POSTED BY April 18, 2012 1:18 pm COMMENTS (8)ON
I have a home loan of 28 lkhs & the EMI also is approx 28000. This is for 25 years but considering this rate of interest i’l end up paying 70 lkhs to the bank and i don not want to keep the loan for so long. I had decided to increase my EMI from 28 to 48 lkhs. Do you think this would make sense.
Or i can make bulk payments in a year which could be quarterly, monthly or yearly.
Then one of the financial advisers told me not to increase the EMI instead open SIP for 8 years & repay one bulk amount.
But my worry is weather the SIP will give me more interest or increasing the EMI would bring the PA down & i’l be able to save interest.
Please help me on this.
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8 replies on this article “Home Loan – Increased EMI”
May be late to respond, but my answer to Manika’s Question would be it would be better that he shall increase the EMI as the interest is calculated is on reducing balance and more we pay the principal is reduced, instead of paying in lump sum.
If your home loan interest rate are fixed say @ 7-8 % it’s better to open Recurring etc., but if it is floating any ways your recurring / FD interest rate shall lower than your home loan rate, then it is better to increase your EMI
SO following table can be followed
Fixed rate for Home Loan Below 9% Invest in RD currently @ 9.5%
Floating Rate of Home loan Increase your EMI.
Remember if you want to invest in Markets you should be confident that the IRR you will earn should be greater that Home loan interest then only that option shall be excercised.
Important: Some bank charges a penalty for prepayment please check the clause before repaying.
Tanmay Thakoor (email@example.com)
Dear Manika, how about a middle path. Increase your SIP from 28K to 38K & invest remaining 10K in to the instrument of your choice. This way you are in middle path & not totally on the mercy of Mr. Market to provide you enough returns so that your earnings are more than your expenses.
You mean to say increase EMI.
In my opinion, half-measures are usually not a good choice.
Dear Ramesh, please do not look the query on pure financial wisdom. There is a part of emotions also involved. My house is not mine due to that high loan amount. To overcome that guilt, the person in question wants to prepay early. Also as per normal suggestion, if the person do invests for next 8Y & Mr. Market just throws some nasty surprises at the time of withdraw or just before that, the guilt of this person ‘ll be very high.
That’s why I asked to take a middle path.
But why not then have investment in say FD / debt instruments and not rely on Mr Market (equity-head). Isn’t a RD for say 8 years a good option in the present scenario, just to avoid equities.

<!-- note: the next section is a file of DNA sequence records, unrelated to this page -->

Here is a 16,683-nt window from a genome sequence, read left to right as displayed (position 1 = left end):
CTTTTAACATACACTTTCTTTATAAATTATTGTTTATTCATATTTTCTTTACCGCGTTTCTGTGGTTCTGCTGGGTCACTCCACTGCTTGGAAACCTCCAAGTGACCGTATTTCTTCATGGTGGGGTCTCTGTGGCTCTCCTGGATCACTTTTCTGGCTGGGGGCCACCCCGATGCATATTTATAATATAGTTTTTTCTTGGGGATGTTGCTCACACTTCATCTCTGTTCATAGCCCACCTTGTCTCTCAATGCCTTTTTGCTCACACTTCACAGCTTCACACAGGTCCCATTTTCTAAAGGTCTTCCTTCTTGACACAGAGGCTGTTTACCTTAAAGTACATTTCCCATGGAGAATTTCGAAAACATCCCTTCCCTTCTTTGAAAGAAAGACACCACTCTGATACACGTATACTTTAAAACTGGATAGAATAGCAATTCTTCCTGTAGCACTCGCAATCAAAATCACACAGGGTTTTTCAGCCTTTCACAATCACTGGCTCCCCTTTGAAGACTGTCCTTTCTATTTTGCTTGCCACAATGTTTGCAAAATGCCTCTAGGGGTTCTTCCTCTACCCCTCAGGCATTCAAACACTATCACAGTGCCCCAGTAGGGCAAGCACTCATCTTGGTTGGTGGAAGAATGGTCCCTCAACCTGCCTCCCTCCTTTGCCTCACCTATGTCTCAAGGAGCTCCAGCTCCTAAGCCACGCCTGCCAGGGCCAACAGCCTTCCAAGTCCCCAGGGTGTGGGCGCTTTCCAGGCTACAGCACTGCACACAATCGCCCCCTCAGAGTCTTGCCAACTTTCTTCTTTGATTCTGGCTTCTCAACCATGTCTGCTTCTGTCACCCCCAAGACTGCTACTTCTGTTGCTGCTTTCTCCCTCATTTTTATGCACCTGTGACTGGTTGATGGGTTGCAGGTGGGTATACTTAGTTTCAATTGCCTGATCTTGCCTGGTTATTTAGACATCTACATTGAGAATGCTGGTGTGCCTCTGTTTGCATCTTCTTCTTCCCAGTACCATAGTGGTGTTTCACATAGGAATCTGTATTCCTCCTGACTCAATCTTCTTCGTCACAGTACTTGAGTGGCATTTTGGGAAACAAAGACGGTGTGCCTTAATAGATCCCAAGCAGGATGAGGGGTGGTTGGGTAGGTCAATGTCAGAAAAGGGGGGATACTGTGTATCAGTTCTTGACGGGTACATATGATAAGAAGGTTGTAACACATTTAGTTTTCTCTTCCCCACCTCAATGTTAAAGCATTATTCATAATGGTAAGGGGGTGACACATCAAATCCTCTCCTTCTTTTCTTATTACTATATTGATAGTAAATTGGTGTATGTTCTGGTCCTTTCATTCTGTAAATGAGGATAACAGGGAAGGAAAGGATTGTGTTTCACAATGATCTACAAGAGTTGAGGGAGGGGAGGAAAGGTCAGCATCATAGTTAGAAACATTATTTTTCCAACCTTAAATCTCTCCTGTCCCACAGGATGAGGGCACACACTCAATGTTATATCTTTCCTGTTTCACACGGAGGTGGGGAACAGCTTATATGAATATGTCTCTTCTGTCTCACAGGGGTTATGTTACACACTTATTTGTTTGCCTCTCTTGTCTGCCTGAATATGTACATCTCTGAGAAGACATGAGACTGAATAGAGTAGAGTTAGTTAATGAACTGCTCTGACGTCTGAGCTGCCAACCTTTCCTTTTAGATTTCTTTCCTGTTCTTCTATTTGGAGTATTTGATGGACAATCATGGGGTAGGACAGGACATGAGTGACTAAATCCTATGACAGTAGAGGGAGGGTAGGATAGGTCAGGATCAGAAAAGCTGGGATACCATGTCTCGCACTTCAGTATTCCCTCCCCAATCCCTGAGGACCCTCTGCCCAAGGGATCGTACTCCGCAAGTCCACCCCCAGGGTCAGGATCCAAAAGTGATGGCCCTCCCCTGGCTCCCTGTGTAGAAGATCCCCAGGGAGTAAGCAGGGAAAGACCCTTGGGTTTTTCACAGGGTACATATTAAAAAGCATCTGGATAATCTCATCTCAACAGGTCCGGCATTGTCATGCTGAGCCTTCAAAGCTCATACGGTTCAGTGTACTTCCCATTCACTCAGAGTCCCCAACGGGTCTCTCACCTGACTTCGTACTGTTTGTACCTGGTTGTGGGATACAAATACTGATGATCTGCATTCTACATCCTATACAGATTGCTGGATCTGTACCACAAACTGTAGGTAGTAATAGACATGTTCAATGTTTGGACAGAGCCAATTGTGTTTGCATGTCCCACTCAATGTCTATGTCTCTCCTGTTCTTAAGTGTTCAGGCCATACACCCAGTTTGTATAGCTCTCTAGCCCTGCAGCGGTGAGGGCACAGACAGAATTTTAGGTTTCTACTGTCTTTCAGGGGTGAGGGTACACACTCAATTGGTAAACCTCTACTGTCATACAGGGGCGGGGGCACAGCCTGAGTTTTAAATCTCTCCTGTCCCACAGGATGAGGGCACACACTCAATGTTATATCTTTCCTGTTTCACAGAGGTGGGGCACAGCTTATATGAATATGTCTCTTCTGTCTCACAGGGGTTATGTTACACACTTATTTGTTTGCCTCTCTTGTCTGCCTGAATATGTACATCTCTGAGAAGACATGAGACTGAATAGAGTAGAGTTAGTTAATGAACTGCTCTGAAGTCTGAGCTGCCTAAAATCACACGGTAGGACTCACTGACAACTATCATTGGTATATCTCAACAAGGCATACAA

Also, consider, guilt works both ways. Say, there is significant appreciation in the equity markets in next 5 years, then the person will rue the decision to prepay, when that amount would have helped in creating a big asset. In such a case, a proper non-emotional decision, yes well-informed, is the best bet.
Pre-paying ANY EMI-type of loan is 99% bad, because of disproportionate front-payment of the interest component. Pre-paying by increasing the EMI actually does not make the house your own. It does only after complete payment.
In the end, it depends on the individual.
Dear Ramesh, I ‘m fully agree with your last line –
In the end, it depends on the individual.
Thanks Ashal & Ramesh….both your inputs would be really helpful for me.
If you will put the extra money in another asset, it will give you more returns. So, better get your extra money in any asset class, be it debt or equity or mixed, as per your convenience and outlook.
Why do you want to give the bank extra money and that too faster. That is not a wise decision.
Your financial advisor’s comment is also good. Wait for 8 years or so, and then if you feel you have enough money to foreclose, then maybe you can do that.
Consider the point, that initially you pay only the interest (for first 5 years or so), and only in later years, you actually pay the principal back. By prepaying, the bank does not get lesser interest. And if you include the future value of money into calculations, your actual amount of money outgo is also lesser (Eg the present value of Rs 100 after 8 years is about Rs 58 presently, if you consider an inflation of 6.5% – in other words, if you pay Rs. 58 now, that amounts to Rs. 100 8 years afterwards). Let the bank be happy in having more interest later on. 😉